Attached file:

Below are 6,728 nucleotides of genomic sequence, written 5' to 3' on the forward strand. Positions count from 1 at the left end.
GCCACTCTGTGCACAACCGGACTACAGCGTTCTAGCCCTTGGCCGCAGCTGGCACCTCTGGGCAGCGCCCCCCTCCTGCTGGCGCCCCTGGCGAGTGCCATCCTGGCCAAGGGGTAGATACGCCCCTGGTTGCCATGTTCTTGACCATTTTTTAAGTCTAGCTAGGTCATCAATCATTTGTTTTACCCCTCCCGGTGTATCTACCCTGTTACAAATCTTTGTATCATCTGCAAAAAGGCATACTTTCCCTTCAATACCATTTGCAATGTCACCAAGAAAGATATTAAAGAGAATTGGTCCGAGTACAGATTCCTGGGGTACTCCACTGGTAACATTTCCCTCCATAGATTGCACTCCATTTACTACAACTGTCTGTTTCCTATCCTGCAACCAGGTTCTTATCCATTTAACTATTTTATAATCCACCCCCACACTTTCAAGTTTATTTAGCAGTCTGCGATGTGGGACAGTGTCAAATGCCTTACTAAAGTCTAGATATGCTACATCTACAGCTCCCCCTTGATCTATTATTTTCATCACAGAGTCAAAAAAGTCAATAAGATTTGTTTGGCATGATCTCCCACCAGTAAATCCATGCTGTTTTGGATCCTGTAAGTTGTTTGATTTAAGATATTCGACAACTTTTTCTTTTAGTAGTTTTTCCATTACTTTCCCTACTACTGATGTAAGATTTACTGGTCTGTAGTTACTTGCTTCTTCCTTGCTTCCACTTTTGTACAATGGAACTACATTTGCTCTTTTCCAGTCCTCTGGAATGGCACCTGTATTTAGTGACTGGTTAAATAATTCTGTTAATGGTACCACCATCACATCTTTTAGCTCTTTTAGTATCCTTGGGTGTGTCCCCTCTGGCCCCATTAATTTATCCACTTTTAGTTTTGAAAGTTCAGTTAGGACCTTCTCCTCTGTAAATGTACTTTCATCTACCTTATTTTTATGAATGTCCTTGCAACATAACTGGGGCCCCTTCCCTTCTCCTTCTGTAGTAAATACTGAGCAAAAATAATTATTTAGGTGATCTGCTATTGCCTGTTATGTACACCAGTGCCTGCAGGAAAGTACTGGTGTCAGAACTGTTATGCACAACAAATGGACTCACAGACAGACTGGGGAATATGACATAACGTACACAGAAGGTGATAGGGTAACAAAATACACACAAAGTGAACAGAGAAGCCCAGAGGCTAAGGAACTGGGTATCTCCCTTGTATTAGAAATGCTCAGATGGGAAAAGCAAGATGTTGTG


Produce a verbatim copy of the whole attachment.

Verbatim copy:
Below are 6,728 nucleotides of genomic sequence, written 5' to 3' on the forward strand. Positions count from 1 at the left end.
GCCACTCTGTGCACAACCGGACTACAGCGTTCTAGCCCTTGGCCGCAGCTGGCACCTCTGGGCAGCGCCCCCCTCCTGCTGGCGCCCCTGGCGAGTGCCATCCTGGCCAAGGGGTAGATACGCCCCTGGTTGCCATGTTCTTGACCATTTTTTAAGTCTAGCTAGGTCATCAATCATTTGTTTTACCCCTCCCGGTGTATCTACCCTGTTACAAATCTTTGTATCATCTGCAAAAAGGCATACTTTCCCTTCAATACCATTTGCAATGTCACCAAGAAAGATATTAAAGAGAATTGGTCCGAGTACAGATTCCTGGGGTACTCCACTGGTAACATTTCCCTCCATAGATTGCACTCCATTTACTACAACTGTCTGTTTCCTATCCTGCAACCAGGTTCTTATCCATTTAACTATTTTATAATCCACCCCCACACTTTCAAGTTTATTTAGCAGTCTGCGATGTGGGACAGTGTCAAATGCCTTACTAAAGTCTAGATATGCTACATCTACAGCTCCCCCTTGATCTATTATTTTCATCACAGAGTCAAAAAAGTCAATAAGATTTGTTTGGCATGATCTCCCACCAGTAAATCCATGCTGTTTTGGATCCTGTAAGTTGTTTGATTTAAGATATTCGACAACTTTTTCTTTTAGTAGTTTTTCCATTACTTTCCCTACTACTGATGTAAGATTTACTGGTCTGTAGTTACTTGCTTCTTCCTTGCTTCCACTTTTGTACAATGGAACTACATTTGCTCTTTTCCAGTCCTCTGGAATGGCACCTGTATTTAGTGACTGGTTAAATAATTCTGTTAATGGTACCACCATCACATCTTTTAGCTCTTTTAGTATCCTTGGGTGTGTCCCCTCTGGCCCCATTAATTTATCCACTTTTAGTTTTGAAAGTTCAGTTAGGACCTTCTCCTCTGTAAATGTACTTTCATCTACCTTATTTTTATGAATGTCCTTGCAACATAACTGGGGCCCCTTCCCTTCTCCTTCTGTAGTAAATACTGAGCAAAAATAATTATTTAGGTGATCTGCTATTGCCTGTTATGTACACCAGTGCCTGCAGGAAAGTACTGGTGTCAGAACTGTTATGCACAACAAATGGACTCACAGACAGACTGGGGAATATGACATAACGTACACAGAAGGTGATAGGGTAACAAAATACACACAAAGTGAACAGAGAAGCCCAGAGGCTAAGGAACTGGGTATCTCCCTTGTATTAGAAATGCTCAGATGGGAAAAGCAAGATGTTGTG